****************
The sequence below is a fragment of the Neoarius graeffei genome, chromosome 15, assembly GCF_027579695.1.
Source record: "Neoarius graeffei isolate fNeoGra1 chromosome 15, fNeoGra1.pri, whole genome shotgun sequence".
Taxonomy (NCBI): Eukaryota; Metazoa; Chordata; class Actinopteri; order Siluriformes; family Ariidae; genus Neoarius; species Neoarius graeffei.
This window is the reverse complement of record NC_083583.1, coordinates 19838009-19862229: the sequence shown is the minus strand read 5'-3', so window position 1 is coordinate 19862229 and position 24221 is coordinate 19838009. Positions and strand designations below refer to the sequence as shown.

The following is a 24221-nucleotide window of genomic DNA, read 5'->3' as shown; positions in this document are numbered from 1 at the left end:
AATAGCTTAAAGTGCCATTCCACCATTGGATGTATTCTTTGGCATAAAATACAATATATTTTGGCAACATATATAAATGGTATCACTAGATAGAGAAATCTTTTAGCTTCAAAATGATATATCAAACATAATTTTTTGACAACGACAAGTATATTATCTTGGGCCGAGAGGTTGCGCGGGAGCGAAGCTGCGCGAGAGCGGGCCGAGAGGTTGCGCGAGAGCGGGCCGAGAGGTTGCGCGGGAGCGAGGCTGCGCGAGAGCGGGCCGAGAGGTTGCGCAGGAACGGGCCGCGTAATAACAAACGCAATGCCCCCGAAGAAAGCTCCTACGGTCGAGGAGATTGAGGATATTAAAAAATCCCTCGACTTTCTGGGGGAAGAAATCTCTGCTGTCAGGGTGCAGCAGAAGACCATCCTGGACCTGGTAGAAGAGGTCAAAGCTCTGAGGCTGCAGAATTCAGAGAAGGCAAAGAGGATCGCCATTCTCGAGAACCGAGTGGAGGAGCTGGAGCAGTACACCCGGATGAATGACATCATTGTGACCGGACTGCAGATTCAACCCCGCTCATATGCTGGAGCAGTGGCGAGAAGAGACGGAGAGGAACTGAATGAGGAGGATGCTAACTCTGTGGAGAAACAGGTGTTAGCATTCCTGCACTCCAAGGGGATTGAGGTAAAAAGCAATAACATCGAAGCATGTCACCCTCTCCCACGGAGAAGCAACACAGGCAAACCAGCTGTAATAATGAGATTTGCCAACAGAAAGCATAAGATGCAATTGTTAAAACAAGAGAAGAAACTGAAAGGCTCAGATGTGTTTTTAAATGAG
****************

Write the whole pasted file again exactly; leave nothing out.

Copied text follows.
The sequence below is a fragment of the Neoarius graeffei genome, chromosome 15, assembly GCF_027579695.1.
Source record: "Neoarius graeffei isolate fNeoGra1 chromosome 15, fNeoGra1.pri, whole genome shotgun sequence".
Taxonomy (NCBI): Eukaryota; Metazoa; Chordata; class Actinopteri; order Siluriformes; family Ariidae; genus Neoarius; species Neoarius graeffei.
This window is the reverse complement of record NC_083583.1, coordinates 19838009-19862229: the sequence shown is the minus strand read 5'-3', so window position 1 is coordinate 19862229 and position 24221 is coordinate 19838009. Positions and strand designations below refer to the sequence as shown.

The following is a 24221-nucleotide window of genomic DNA, read 5'->3' as shown; positions in this document are numbered from 1 at the left end:
AATAGCTTAAAGTGCCATTCCACCATTGGATGTATTCTTTGGCATAAAATACAATATATTTTGGCAACATATATAAATGGTATCACTAGATAGAGAAATCTTTTAGCTTCAAAATGATATATCAAACATAATTTTTTGACAACGACAAGTATATTATCTTGGGCCGAGAGGTTGCGCGGGAGCGAAGCTGCGCGAGAGCGGGCCGAGAGGTTGCGCGAGAGCGGGCCGAGAGGTTGCGCGGGAGCGAGGCTGCGCGAGAGCGGGCCGAGAGGTTGCGCAGGAACGGGCCGCGTAATAACAAACGCAATGCCCCCGAAGAAAGCTCCTACGGTCGAGGAGATTGAGGATATTAAAAAATCCCTCGACTTTCTGGGGGAAGAAATCTCTGCTGTCAGGGTGCAGCAGAAGACCATCCTGGACCTGGTAGAAGAGGTCAAAGCTCTGAGGCTGCAGAATTCAGAGAAGGCAAAGAGGATCGCCATTCTCGAGAACCGAGTGGAGGAGCTGGAGCAGTACACCCGGATGAATGACATCATTGTGACCGGACTGCAGATTCAACCCCGCTCATATGCTGGAGCAGTGGCGAGAAGAGACGGAGAGGAACTGAATGAGGAGGATGCTAACTCTGTGGAGAAACAGGTGTTAGCATTCCTGCACTCCAAGGGGATTGAGGTAAAAAGCAATAACATCGAAGCATGTCACCCTCTCCCACGGAGAAGCAACACAGGCAAACCAGCTGTAATAATGAGATTTGCCAACAGAAAGCATAAGATGCAATTGTTAAAACAAGAGAAGAAACTGAAAGGCTCAGATGTGTTTTTAAATGAG